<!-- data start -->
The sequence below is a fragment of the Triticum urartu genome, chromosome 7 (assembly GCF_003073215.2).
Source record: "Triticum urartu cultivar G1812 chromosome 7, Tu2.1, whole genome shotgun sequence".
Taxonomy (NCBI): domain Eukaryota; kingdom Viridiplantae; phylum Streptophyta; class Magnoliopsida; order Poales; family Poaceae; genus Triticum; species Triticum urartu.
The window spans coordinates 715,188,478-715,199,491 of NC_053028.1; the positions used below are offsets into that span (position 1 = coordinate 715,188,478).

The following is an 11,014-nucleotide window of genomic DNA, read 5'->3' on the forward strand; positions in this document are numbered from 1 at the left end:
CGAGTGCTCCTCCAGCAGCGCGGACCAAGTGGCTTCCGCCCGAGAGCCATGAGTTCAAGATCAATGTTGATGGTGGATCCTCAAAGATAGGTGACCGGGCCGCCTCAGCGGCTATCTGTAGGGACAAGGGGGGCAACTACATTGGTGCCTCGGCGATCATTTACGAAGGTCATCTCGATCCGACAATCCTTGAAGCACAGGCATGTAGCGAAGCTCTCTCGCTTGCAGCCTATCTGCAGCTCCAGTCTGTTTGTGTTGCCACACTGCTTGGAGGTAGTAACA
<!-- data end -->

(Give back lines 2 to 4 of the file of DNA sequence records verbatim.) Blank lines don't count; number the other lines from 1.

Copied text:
Source record: "Triticum urartu cultivar G1812 chromosome 7, Tu2.1, whole genome shotgun sequence".
Taxonomy (NCBI): domain Eukaryota; kingdom Viridiplantae; phylum Streptophyta; class Magnoliopsida; order Poales; family Poaceae; genus Triticum; species Triticum urartu.
The window spans coordinates 715,188,478-715,199,491 of NC_053028.1; the positions used below are offsets into that span (position 1 = coordinate 715,188,478).